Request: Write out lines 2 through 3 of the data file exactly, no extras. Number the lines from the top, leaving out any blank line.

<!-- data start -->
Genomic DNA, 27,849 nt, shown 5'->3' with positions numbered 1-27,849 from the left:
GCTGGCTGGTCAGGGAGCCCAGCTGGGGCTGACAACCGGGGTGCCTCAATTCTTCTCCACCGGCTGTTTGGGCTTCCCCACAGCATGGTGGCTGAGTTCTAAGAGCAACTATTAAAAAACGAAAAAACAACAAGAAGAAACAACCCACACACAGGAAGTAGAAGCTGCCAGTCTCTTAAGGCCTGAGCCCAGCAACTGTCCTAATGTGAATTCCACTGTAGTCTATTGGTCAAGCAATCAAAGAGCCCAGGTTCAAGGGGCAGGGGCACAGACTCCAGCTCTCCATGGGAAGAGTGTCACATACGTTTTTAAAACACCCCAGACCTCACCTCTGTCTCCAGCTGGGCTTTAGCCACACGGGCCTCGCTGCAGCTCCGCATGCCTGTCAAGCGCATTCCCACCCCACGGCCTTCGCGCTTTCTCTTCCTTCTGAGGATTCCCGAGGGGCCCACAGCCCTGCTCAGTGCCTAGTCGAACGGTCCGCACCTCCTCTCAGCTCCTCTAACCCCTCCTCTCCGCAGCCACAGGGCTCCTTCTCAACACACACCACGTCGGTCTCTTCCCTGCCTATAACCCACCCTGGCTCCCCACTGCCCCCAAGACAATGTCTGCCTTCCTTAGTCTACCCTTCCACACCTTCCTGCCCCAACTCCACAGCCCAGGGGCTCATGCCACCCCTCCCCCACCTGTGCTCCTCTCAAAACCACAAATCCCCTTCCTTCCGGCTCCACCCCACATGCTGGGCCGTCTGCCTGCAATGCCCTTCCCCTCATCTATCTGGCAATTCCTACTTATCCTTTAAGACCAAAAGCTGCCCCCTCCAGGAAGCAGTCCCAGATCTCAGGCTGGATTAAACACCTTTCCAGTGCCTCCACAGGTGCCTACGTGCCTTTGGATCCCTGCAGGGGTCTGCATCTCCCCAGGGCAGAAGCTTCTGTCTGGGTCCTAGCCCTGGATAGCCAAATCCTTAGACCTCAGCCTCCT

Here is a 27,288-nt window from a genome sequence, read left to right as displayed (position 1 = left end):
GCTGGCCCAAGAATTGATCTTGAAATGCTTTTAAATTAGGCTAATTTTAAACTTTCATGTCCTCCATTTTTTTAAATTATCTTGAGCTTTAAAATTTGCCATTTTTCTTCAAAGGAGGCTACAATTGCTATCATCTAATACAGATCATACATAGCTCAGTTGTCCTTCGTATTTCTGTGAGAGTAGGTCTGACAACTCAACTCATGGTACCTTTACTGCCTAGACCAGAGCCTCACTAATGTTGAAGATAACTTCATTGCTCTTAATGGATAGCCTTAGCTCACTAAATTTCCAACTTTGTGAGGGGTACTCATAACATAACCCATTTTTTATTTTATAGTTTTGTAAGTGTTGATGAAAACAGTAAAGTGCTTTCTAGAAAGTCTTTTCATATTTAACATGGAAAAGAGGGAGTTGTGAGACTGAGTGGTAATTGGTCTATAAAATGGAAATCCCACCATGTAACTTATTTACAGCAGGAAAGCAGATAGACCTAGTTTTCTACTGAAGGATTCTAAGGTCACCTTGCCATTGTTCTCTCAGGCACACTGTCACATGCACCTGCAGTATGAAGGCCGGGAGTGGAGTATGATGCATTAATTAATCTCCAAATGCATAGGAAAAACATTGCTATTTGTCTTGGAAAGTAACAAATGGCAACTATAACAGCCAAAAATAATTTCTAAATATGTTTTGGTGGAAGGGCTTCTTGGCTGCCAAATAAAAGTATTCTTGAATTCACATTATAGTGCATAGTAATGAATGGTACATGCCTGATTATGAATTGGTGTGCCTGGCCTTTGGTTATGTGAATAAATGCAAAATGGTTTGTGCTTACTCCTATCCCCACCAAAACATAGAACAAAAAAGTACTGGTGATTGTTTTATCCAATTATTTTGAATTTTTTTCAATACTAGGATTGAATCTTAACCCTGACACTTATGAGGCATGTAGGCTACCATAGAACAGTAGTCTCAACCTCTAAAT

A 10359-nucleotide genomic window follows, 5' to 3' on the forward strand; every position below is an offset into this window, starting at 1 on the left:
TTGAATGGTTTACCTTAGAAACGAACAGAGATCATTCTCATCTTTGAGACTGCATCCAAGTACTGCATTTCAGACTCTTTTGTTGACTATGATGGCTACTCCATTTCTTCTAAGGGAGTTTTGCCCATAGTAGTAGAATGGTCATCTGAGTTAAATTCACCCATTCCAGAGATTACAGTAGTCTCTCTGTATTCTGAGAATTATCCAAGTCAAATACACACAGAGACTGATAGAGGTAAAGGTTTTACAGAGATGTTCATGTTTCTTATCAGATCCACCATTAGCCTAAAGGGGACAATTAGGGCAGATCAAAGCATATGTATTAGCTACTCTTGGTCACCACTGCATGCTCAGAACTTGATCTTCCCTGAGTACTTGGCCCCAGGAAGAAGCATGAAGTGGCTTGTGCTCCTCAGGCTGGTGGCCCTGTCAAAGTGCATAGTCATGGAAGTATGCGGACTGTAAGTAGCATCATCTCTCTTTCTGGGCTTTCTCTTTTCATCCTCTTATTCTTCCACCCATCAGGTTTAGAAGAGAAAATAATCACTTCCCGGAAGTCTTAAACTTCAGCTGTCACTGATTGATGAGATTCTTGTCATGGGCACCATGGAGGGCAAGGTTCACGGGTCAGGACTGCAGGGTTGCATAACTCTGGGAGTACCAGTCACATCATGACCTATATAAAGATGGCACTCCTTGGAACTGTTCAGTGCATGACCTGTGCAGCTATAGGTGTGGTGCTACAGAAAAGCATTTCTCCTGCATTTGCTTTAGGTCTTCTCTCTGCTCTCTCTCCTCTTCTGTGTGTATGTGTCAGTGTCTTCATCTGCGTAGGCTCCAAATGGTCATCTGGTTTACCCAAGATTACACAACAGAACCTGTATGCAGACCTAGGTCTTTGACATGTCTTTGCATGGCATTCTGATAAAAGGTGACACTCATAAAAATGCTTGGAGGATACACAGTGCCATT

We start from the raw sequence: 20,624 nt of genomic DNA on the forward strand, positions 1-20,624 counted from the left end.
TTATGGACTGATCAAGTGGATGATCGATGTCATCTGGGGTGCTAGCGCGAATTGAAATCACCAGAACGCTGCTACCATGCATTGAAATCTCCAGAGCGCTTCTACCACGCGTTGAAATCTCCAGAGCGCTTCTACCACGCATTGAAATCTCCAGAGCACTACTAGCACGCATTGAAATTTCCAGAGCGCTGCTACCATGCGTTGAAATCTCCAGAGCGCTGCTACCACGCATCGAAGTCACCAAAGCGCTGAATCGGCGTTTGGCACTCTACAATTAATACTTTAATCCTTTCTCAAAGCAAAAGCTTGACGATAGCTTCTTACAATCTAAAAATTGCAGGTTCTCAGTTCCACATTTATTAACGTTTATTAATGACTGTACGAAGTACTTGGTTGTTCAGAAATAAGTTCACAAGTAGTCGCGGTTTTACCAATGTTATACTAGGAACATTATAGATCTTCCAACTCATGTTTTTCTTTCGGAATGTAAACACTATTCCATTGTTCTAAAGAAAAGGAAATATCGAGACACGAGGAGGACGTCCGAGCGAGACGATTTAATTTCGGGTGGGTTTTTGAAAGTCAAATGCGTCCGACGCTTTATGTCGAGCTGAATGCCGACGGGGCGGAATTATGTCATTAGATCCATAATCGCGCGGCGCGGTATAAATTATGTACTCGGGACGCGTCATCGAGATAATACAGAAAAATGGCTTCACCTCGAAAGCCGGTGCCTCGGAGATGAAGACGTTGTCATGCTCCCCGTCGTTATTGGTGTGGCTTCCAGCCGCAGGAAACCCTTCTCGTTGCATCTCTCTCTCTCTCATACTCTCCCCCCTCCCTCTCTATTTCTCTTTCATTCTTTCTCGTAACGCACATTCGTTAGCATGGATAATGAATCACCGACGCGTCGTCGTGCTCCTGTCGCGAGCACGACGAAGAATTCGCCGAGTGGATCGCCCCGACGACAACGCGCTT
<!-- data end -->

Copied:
GCTGGCTGGTCAGGGAGCCCAGCTGGGGCTGACAACCGGGGTGCCTCAATTCTTCTCCACCGGCTGTTTGGGCTTCCCCACAGCATGGTGGCTGAGTTCTAAGAGCAACTATTAAAAAACGAAAAAACAACAAGAAGAAACAACCCACACACAGGAAGTAGAAGCTGCCAGTCTCTTAAGGCCTGAGCCCAGCAACTGTCCTAATGTGAATTCCACTGTAGTCTATTGGTCAAGCAATCAAAGAGCCCAGGTTCAAGGGGCAGGGGCACAGACTCCAGCTCTCCATGGGAAGAGTGTCACATACGTTTTTAAAACACCCCAGACCTCACCTCTGTCTCCAGCTGGGCTTTAGCCACACGGGCCTCGCTGCAGCTCCGCATGCCTGTCAAGCGCATTCCCACCCCACGGCCTTCGCGCTTTCTCTTCCTTCTGAGGATTCCCGAGGGGCCCACAGCCCTGCTCAGTGCCTAGTCGAACGGTCCGCACCTCCTCTCAGCTCCTCTAACCCCTCCTCTCCGCAGCCACAGGGCTCCTTCTCAACACACACCACGTCGGTCTCTTCCCTGCCTATAACCCACCCTGGCTCCCCACTGCCCCCAAGACAATGTCTGCCTTCCTTAGTCTACCCTTCCACACCTTCCTGCCCCAACTCCACAGCCCAGGGGCTCATGCCACCCCTCCCCCACCTGTGCTCCTCTCAAAACCACAAATCCCCTTCCTTCCGGCTCCACCCCACATGCTGGGCCGTCTGCCTGCAATGCCCTTCCCCTCATCTATCTGGCAATTCCTACTTATCCTTTAAGACCAAAAGCTGCCCCCTCCAGGAAGCAGTCCCAGATCTCAGGCTGGATTAAACACCTTTCCAGTGCCTCCACAGGTGCCTACGTGCCTTTGGATCCCTGCAGGGGTCTGCATCTCCCCAGGGCAGAAGCTTCTGTCTGGGTCCTAGCCCTGGATAGCCAAATCCTTAGACCTCAGCCTCCT

Here is a 27,288-nt window from a genome sequence, read left to right as displayed (position 1 = left end):